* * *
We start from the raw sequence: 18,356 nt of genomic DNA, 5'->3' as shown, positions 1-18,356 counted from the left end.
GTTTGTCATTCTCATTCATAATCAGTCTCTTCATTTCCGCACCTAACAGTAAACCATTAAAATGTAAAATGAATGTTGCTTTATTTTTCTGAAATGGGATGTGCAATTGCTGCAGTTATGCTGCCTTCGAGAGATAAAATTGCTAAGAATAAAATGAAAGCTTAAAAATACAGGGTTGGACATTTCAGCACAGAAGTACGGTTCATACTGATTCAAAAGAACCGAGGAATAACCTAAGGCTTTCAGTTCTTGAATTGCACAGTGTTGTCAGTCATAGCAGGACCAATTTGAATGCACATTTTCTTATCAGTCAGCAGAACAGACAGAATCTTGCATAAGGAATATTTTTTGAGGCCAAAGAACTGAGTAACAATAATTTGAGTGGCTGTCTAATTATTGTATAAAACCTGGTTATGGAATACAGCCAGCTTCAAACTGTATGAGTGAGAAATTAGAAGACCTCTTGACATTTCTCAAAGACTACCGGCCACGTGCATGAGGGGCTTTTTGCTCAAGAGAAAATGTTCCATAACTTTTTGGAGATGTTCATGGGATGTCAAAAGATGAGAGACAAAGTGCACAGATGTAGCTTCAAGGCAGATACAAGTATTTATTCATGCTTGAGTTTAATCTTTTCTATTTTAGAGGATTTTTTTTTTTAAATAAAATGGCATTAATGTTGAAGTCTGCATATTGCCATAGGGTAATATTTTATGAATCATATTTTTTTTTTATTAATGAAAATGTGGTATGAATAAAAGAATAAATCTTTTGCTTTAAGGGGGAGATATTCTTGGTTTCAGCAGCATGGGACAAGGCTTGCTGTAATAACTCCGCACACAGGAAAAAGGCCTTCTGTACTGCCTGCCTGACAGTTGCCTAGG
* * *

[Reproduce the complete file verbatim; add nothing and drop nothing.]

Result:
We start from the raw sequence: 18,356 nt of genomic DNA, 5'->3' as shown, positions 1-18,356 counted from the left end.
GTTTGTCATTCTCATTCATAATCAGTCTCTTCATTTCCGCACCTAACAGTAAACCATTAAAATGTAAAATGAATGTTGCTTTATTTTTCTGAAATGGGATGTGCAATTGCTGCAGTTATGCTGCCTTCGAGAGATAAAATTGCTAAGAATAAAATGAAAGCTTAAAAATACAGGGTTGGACATTTCAGCACAGAAGTACGGTTCATACTGATTCAAAAGAACCGAGGAATAACCTAAGGCTTTCAGTTCTTGAATTGCACAGTGTTGTCAGTCATAGCAGGACCAATTTGAATGCACATTTTCTTATCAGTCAGCAGAACAGACAGAATCTTGCATAAGGAATATTTTTTGAGGCCAAAGAACTGAGTAACAATAATTTGAGTGGCTGTCTAATTATTGTATAAAACCTGGTTATGGAATACAGCCAGCTTCAAACTGTATGAGTGAGAAATTAGAAGACCTCTTGACATTTCTCAAAGACTACCGGCCACGTGCATGAGGGGCTTTTTGCTCAAGAGAAAATGTTCCATAACTTTTTGGAGATGTTCATGGGATGTCAAAAGATGAGAGACAAAGTGCACAGATGTAGCTTCAAGGCAGATACAAGTATTTATTCATGCTTGAGTTTAATCTTTTCTATTTTAGAGGATTTTTTTTTTTAAATAAAATGGCATTAATGTTGAAGTCTGCATATTGCCATAGGGTAATATTTTATGAATCATATTTTTTTTTTATTAATGAAAATGTGGTATGAATAAAAGAATAAATCTTTTGCTTTAAGGGGGAGATATTCTTGGTTTCAGCAGCATGGGACAAGGCTTGCTGTAATAACTCCGCACACAGGAAAAAGGCCTTCTGTACTGCCTGCCTGACAGTTGCCTAGG